No, I think it is borne out by the numbers. He's definitely been a gunner, but he's also been good at spot-up threes. If you can get him to take a higher percentage of the better shots, and limit the bad shots (long twos, contested jumpers of all kinds), then he can be a more efficient scorer. In the role we're talking about, hitting that open three that should be created by double teams (or the drive and kick) he should be pretty good.

user-pic
Tom Moore on Oct 10 at 12:38
+/-

Link to Sixers training camp videos:

http://www.phillyburbs.com/sports/sixers/video/

user-pic
FKD215 reply to Tom Moore on Oct 10 at 13:41
+/-

Tom, Have you heard anything about the extent of Bynum's injury? Apparently Howard Eskin (that paragon of balanced and level-headed reporting) is saying it's more serious than the Sixers are letting on... Here is the link: http://philadelphia.cbslocal.com/2012/10/10/howard-eskin-bynums-injury-perhaps-more-serious-than-sixers-indicate/

3 wks of announced preseason downtime following Germany therapeutic procedure, along with partial seasons history, plus Lakers willingness to move him before his 25th birthday tells you to be concerned for the seaworthiness of the "aircraft carrier" [remnant of the late great Al McGuire].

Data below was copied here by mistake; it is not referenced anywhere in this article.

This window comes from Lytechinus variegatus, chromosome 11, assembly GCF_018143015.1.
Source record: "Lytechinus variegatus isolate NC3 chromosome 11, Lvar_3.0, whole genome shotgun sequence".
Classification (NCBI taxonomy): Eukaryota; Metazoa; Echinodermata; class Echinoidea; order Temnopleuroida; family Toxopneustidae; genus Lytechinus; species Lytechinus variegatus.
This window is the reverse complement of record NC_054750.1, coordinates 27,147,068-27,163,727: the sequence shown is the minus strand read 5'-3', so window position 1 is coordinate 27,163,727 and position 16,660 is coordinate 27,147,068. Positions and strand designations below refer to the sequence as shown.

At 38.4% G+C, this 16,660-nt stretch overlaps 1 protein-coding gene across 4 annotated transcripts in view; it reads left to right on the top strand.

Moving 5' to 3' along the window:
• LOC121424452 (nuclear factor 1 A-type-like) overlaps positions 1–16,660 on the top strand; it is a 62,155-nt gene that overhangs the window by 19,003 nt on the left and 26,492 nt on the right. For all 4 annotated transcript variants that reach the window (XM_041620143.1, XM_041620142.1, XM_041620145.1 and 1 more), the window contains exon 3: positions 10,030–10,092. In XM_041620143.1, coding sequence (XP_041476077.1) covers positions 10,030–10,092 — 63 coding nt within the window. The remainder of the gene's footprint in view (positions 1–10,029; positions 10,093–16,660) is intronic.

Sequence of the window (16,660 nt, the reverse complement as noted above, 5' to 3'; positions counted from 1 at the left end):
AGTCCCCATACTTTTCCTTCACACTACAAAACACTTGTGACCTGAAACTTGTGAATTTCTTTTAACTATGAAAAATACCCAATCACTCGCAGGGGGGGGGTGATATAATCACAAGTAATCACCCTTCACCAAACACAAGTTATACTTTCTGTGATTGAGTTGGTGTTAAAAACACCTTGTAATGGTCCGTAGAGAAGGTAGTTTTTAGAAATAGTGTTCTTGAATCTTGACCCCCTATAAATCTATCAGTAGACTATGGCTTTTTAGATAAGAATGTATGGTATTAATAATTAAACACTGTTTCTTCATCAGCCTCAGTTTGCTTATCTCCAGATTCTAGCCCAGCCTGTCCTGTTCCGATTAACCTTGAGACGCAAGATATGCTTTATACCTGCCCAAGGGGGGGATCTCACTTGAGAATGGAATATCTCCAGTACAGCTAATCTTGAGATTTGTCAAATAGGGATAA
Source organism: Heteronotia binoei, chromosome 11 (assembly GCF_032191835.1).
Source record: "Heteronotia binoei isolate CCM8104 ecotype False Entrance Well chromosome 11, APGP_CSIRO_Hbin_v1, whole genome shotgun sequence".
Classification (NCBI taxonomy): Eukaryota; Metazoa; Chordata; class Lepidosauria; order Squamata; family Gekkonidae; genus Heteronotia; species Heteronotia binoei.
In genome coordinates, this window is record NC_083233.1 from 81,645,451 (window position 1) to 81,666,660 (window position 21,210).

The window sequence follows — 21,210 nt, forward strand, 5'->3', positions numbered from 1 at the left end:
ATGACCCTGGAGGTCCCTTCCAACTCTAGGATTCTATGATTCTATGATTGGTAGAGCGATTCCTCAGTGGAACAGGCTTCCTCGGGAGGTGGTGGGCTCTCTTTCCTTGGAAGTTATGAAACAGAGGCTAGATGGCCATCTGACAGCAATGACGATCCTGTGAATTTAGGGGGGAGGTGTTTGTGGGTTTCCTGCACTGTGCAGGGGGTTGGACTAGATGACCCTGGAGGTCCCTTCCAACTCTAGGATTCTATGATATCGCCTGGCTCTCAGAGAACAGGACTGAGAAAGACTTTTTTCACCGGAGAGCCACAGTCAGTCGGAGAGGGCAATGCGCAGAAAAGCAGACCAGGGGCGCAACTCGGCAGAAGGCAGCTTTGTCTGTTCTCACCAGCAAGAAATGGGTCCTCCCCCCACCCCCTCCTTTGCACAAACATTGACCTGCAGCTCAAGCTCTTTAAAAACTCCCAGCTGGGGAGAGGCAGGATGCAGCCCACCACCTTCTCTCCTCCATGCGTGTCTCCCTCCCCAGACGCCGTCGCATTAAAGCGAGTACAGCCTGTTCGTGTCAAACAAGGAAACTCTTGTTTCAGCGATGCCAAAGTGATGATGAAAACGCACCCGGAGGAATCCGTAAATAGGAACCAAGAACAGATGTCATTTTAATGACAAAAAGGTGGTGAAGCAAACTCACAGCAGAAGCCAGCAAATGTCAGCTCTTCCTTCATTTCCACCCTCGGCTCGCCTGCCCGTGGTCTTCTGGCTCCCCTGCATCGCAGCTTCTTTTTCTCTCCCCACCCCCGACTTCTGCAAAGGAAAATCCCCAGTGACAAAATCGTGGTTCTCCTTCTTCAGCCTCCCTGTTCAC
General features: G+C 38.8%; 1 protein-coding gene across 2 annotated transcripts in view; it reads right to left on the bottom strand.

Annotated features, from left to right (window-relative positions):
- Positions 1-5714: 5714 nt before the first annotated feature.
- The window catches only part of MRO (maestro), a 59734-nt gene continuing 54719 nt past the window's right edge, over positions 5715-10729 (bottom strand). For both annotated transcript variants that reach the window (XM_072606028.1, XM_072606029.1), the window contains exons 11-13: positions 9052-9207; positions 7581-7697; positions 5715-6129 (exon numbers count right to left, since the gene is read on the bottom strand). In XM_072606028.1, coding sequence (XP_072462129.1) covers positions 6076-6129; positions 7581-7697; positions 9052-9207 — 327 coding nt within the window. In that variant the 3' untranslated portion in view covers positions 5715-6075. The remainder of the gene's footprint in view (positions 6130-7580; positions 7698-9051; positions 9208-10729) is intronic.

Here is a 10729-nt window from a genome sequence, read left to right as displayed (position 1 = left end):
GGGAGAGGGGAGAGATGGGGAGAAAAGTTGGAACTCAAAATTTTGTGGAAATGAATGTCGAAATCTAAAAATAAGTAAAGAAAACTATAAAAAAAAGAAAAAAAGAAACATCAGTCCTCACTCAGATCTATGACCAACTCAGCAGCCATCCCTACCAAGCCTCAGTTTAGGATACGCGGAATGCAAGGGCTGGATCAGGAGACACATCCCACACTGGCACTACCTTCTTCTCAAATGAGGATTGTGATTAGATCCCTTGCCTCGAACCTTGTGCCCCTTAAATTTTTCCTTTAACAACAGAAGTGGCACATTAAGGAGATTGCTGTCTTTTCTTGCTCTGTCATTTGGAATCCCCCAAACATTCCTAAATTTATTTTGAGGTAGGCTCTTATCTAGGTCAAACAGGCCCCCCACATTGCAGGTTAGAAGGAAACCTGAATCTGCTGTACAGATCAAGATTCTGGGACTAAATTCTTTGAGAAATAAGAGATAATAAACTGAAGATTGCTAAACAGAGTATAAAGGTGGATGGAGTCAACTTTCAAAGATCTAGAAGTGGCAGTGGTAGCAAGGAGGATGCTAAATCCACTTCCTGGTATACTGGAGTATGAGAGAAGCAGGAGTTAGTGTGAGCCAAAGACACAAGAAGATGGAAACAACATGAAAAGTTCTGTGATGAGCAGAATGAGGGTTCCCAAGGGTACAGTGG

I don't think the Lakers got rid of Bynum. He was the high price they had to pay for Dwight. It would be like had the Blazers traded Drexler in his prime for MJ. Upgrading a top player for an even better one.

The Sixers may have traded Iggy for Bynum, but that was not the trade the Lakers made.

Fair point. But Lakers had invested in him and his development, and he's been touted as the more potent low post force/scorer of the two. Guess they love the Nash-Kobe-Howard seasoning in their kitchen. Or maybe they knew something that the Sixers didn't. How thoroughly was Bynum vetted by his new organization? Just a question that arises in response to his preseason rest.

I don't think the Lakers got rid of Bynum. He was the high price they had to pay for Dwight. It would be like had the Blazers traded Drexler in his prime for MJ. Upgrading a top player for an even better one.

The Sixers may have traded Iggy for Bynum, but that was not the trade the Lakers made.

First of all the Lakers got rid of Bynum to get a better player who is only a little older then Bynum. Second of all we already knew he was an injury risk. The 3 weeks off is nothing but trying to maximimuse the benefits of the Orthikine treatments he recieved in Germany. He could play tommorrow. There is no reason to believe otherwise then trying to be overly negative in my opinion. Even if Bynum gets hurt during the season and sings elsewhere acquiring him was a risk the team absolutely had to take.

Not trying to be negative. Applauded the move myself. Prior to circumstances reminding me of Jeff Ruland.

Where the fuck this the Iguodala come from?http://www.cbssports.com/nba/blog/eye-on-basketball/20537224/is-the-world-ready-for-andre-iguodala

user-pic
Tom Moore on Oct 10 at 15:43
+/-
user-pic
ojr107 reply to Tom Moore on Oct 10 at 15:53
+/-

Tom, the Thorn quote in your article doesn't seem like a clear denial of Eskin's report. Did Thorn give any more details on how long they we're expecting the bruise to heal?


Expand/Contract all comments

Leave a comment


back-to-story.gif